High oil prices hurting global economic growth
Prime Minister Narendra Modi on Monday warned oil producers such as Saudi Arabia that high crude prices were hurting the global economy and sought a review of payment terms to provide temporary relief to the local currency
New Delhi: Prime Minister Narendra Modi on Monday warned oil producers such as Saudi Arabia that high crude prices were hurting the global economy and sought a review of payment terms to provide temporary relief to the local currency.
India, the world's third-biggest oil consumer, has been battered by high crude oil prices over the past two months that have sent retail petrol, diesel and LPG rates to record high, posed inflationary risks and together with a sliding rupee threatened to upset its current account deficit. Also, unrelenting fuel price rise since mid-August has negated cut in taxes and subsidy.
With Saudi Arabia oil minister Khalid A Al-Falih and a UAE minister listening, Modi, at his third annual brainstorming with the chief executives of top global and Indian oil and gas companies, underscored how crude oil prices at a four-year high were hurting global growth.
Sources privy to the deliberations said Modi also asked chief executives why no new investments in oil and gas exploration and production were coming to India despite the government implementing all the suggestions they made at the previous such meeting, sources said. An official statement issued after the meeting said Modi noted that "the oil market is producer driven and both the quantity and prices are determined by the oil-producing countries".
"Though there is enough production, the unique features of marketing in the oil sector have pushed up the oil prices," it said quoting the Prime Minister. Consuming countries, he said, face economic challenges such as serious resource crunch due to rising crude oil prices. He made a strong case for a partnership between the producers and consumers in the oil market as it exists in other markets. "This will help stabilise the global economy which is on the path of recovery," he said.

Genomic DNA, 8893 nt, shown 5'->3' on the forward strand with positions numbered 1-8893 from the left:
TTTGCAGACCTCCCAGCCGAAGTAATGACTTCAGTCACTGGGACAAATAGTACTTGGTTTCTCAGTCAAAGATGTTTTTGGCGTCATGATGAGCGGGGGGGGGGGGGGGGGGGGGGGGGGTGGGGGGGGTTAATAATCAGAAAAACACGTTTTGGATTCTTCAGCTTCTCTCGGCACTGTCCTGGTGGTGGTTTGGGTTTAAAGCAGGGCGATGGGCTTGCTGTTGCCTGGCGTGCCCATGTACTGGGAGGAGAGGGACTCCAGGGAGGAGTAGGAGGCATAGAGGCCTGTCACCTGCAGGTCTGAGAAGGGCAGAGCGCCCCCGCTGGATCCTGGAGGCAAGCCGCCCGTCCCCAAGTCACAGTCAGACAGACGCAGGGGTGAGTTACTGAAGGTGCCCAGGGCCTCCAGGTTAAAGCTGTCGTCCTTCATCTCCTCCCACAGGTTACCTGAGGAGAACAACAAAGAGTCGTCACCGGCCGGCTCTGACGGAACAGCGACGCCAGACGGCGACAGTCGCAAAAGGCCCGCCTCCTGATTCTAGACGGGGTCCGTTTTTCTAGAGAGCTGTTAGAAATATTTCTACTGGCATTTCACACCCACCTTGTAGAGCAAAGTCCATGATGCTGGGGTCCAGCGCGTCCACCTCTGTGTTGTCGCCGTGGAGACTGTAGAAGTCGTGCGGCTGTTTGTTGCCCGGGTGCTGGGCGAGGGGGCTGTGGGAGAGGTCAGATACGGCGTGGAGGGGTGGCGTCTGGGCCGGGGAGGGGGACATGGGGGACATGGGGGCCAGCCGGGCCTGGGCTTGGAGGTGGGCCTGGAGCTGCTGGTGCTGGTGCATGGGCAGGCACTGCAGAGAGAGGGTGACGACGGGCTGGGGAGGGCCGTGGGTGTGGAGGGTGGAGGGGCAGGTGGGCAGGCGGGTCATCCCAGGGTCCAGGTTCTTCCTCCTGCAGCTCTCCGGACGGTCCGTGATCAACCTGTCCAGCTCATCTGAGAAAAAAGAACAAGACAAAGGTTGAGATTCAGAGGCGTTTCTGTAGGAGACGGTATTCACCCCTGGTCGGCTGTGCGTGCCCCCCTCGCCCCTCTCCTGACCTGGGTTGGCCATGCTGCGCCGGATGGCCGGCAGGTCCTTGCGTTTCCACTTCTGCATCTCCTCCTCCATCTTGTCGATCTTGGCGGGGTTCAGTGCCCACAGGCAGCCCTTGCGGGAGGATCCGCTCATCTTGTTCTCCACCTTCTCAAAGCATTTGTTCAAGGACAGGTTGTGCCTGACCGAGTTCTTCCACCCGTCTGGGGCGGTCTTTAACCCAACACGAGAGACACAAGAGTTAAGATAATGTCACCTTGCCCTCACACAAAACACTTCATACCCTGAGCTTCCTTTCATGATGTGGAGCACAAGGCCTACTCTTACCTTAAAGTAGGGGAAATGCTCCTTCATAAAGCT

The Indian rupee has fallen 14.5 per cent this year, making imports costlier. The country is over 83 per cent dependent on imports to meet its oil needs. Later speaking at the India Energy Forum, Saudi Oil Minister said Modi at the meeting raised the issue of "consumer pain" from high crude oil prices. "We heard it today loud and clear from prime minister (about consumer pain)," Al-Falih said. He, however, said the "pain" would have been "much louder" but action by Saudi Arabia, the world's largest exporter of oil, to invest in creating spare capacity has used to cushion price shocks.
"Prime minister cautioned producers like me not to kill the hen that lays the golden egg," he said, referring to consumers as the golden hen. Speaking at the same conference, Oil Minister Dharmendra Pradhan said India is "facing severe headwinds from rising oil prices" which have risen by 50 per cent in dollar terms and 70 per cent in rupee term in the last one year.